Toronto Star

Hearts and minds


The following is an excerpt from an editorial in the Guardian of London: Violent jihad predates 9/11 and it will outlast Islamic State, as ISIS now dwarfs Al Qaeda. Even if inflicting military defeat on such a shifting target can be done, it would not end violent extremism. As the pool of potential jihadis, newly trained in techniques of terror in the training camps of the self-declared caliphate, grows more numerous, the question of how to shrink its operating space becomes increasing­ly important. This is not a question of drones and bombs, but of hearts and minds.

Like all jihadi terror movements, ISIS seeks to foment division, to sort the world into supporters and the rest. This is a violent campaign of disruption intended to destroy multicultu­ralism wherever it exists. With fear and terror ISIS intends to sow mistrust between communitie­s.

The terrorists themselves are often welleducat­ed and from relatively well-to-do background­s, but their message can be especially appealing to those who feel alienated and disadvanta­ged. It is not the heart of the matter, but thwarting this attempt to stoke a war of civilizati­ons would do well to address that sense of unfairness.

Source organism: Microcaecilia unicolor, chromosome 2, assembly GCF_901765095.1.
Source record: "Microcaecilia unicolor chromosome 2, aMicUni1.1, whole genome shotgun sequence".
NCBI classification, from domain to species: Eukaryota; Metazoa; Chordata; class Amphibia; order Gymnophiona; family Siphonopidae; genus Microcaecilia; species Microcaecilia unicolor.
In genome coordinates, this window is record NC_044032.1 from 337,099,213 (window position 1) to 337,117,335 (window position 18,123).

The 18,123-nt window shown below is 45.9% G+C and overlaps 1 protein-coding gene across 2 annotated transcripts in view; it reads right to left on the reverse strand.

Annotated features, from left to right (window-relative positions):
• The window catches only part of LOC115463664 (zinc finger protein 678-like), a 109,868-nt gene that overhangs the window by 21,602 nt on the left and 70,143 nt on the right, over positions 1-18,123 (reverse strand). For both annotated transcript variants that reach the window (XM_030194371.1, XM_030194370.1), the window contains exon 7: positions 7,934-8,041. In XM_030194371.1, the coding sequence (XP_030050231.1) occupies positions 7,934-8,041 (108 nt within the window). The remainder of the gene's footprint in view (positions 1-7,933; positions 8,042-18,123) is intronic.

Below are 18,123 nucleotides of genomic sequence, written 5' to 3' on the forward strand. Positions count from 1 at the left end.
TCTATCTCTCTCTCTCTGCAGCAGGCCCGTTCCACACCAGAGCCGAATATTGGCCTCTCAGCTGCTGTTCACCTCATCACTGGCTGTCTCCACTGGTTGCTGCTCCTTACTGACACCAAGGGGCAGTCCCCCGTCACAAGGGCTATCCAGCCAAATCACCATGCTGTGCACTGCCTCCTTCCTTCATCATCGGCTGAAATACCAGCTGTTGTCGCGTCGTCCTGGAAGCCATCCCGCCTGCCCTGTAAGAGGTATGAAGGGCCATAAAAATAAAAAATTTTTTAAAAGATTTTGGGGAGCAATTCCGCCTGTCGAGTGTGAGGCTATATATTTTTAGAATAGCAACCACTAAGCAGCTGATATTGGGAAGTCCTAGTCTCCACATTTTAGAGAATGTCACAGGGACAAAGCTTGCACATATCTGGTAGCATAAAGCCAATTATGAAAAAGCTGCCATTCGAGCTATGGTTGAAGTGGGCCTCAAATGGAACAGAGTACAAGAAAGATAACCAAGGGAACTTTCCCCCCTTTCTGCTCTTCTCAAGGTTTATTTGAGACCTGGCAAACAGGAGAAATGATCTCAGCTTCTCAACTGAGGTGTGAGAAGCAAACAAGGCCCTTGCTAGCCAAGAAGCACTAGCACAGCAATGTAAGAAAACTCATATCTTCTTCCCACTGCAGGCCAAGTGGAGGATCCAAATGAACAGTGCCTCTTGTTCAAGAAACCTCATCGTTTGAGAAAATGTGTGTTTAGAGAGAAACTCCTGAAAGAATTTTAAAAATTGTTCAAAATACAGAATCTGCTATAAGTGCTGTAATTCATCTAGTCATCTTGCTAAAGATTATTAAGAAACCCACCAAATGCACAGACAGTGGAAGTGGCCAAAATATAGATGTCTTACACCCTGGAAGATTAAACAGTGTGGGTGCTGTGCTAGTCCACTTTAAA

That means tackling the Muslim experience, common across Europe, of economic exclusion. Too often to be a Muslim means underachie­vement at school, a struggle for promotion, a lack of successful role models. From a sense of shared injustice, a shared identity can develop.

Inclusion means reaching out to every community. But it also means recognizin­g Muslim communitie­s are both the poorest and the least participan­t in public life.

Western government­s have a difficult task, seeking to reassure the majority population­s without alienating or patronizin­g another audience just as vital. Most problemati­c is the need to recognize that some foreign policy decisions shape Muslim opinion. That does not necessaril­y mean making different decisions, but it does mean greater awareness.

It means recognizin­g that the best weapon against the jihadis, the one they fear the most, is solidarity.

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